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Paleobiogeographical extinction patterns of Permian brachiopods in the Asian–western Pacific region

Published online by Cambridge University Press:  08 April 2016

Shen Shu-Zhong
Nanjing Institute of Geology and Palaeontology, Chinese Academy of Sciences, 39 East Beijing Road, Nanjing 210008, P. R. China. E-mail:
G. R. Shi
School of Ecology and Environment, Deakin University, Melbourne Campus, 221 Burwood Highway, Burwood, Victoria 3125, Australia. E-mail:


Spatial and temporal variations in biological diversity are critical in understanding the role of biogeographical regulation (if any) on mass extinctions. An analysis based on a latest database of the stratigraphic ranges of 89 Permian brachiopod families, 422 genera, and 2059 species within the Boreal, Paleoequatorial, and Gondwanan Realms in the Asian–western Pacific region suggests two discrete mass extinctions, each possibly with different causes. Using species/family rarefaction analysis, we constructed diversity curves for late Artinskian–Kungurian, Roadian–Wordian, Capitanian, and Wuchiapingian intervals for filtering out uneven sampling intensities. The end-Changhsingian (latest Permian) extinction eliminated 87–90% of genera and 94–96% of species of Brachiopoda. The timing of the end-Changhsingian extinction of brachiopods in the carbonate settings of South China and southern Tibet indicates that brachiopods suffered a rapid extinction within a short interval just below the Permian/Triassic boundary.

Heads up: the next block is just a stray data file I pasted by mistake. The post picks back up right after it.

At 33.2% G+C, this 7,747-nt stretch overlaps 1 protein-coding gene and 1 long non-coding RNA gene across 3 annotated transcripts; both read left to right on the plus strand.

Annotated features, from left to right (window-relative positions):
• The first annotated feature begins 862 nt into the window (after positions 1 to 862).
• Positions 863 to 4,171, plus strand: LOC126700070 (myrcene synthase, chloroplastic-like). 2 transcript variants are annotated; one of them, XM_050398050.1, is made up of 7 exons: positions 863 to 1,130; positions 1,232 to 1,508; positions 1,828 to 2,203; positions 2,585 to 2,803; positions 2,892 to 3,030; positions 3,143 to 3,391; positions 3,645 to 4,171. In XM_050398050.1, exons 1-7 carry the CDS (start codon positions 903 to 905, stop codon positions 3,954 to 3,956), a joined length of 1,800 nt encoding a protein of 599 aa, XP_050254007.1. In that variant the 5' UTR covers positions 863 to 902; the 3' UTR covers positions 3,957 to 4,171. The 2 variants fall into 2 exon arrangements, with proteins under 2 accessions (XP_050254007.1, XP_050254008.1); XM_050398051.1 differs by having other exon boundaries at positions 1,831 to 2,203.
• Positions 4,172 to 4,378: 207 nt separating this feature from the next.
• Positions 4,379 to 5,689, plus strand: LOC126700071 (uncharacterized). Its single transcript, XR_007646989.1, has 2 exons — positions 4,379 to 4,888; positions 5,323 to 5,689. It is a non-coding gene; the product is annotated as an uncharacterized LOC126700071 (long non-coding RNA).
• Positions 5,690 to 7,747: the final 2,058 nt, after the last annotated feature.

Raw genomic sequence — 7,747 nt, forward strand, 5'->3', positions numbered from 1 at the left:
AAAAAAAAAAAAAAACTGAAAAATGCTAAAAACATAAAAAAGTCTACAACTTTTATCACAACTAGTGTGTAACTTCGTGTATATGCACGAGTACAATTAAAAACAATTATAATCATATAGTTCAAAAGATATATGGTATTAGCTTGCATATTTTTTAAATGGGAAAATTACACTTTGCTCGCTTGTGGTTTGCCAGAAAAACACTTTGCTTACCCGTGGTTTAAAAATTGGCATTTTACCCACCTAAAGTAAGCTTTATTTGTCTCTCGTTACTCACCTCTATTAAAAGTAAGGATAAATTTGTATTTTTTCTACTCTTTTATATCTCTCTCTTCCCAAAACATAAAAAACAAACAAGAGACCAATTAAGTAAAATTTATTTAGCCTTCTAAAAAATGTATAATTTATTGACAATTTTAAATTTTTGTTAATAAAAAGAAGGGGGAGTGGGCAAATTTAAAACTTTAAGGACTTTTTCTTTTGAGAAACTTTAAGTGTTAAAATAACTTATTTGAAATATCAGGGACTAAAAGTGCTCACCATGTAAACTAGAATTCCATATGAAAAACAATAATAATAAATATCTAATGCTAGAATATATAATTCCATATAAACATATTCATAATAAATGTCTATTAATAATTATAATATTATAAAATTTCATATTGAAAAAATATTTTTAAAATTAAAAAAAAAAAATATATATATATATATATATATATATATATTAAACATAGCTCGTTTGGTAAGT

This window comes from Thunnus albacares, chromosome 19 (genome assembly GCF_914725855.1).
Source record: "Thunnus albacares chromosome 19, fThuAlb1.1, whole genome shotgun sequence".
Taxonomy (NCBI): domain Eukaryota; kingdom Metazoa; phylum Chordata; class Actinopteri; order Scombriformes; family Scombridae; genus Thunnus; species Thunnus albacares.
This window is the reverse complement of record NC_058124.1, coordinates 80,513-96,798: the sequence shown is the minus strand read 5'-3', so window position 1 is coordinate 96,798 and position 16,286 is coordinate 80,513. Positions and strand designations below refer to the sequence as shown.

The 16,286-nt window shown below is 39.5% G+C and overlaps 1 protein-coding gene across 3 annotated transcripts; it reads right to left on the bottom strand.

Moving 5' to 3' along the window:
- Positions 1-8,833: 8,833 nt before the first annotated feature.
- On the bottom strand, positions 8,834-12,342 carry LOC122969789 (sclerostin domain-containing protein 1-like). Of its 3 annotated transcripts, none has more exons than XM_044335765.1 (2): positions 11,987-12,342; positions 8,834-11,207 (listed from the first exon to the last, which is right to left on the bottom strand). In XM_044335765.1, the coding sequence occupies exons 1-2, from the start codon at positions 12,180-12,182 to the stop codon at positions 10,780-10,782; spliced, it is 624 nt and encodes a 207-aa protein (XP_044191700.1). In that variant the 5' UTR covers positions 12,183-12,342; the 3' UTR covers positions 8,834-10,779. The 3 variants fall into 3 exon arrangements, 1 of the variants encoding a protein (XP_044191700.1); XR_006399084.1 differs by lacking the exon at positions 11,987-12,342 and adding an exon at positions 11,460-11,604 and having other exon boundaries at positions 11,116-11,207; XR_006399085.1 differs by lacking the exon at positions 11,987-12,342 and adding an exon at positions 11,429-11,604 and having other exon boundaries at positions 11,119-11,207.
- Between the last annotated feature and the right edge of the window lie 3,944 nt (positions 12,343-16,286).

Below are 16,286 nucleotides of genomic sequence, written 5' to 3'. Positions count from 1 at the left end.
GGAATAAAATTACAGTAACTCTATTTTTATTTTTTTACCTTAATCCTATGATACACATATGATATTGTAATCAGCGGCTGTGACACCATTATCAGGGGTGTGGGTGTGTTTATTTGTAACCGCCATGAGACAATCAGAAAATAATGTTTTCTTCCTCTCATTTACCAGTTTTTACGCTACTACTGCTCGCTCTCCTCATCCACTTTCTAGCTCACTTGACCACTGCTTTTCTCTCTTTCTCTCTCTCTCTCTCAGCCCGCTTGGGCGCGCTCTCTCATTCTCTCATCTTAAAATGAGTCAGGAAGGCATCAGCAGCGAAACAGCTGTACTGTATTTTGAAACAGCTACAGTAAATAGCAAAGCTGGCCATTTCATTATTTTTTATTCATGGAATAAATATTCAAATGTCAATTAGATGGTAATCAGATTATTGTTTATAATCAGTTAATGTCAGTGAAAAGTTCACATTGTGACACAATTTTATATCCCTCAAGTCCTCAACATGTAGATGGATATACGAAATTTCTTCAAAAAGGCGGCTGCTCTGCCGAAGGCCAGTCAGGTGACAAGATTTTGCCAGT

In comparison, the end-Guadalupian/late Guadalupian extinction is less profound and varies temporally in different realms. Brachiopods in the western Pacific sector of the Boreal Realm nearly disappeared by the end-Guadalupian but experienced a relatively long-term press extinction spanning the entire Guadalupian in the Gondwanan Realm. The end-Guadalupian brachiopod diversity fall is not well reflected at the timescale used here in the Paleoequatorial Realm because the life-depleted early Wuchiapingian was overlapped by a rapid radiation phase in the late Wuchiapingian. The Guadalupian fall appears to be related to the dramatic reduction of habitat area for the brachiopods, which itself is associated with the withdrawal of seawater from continental Pangea and the closure of the Sino-Mongolian seaway by the end-Guadalupian.

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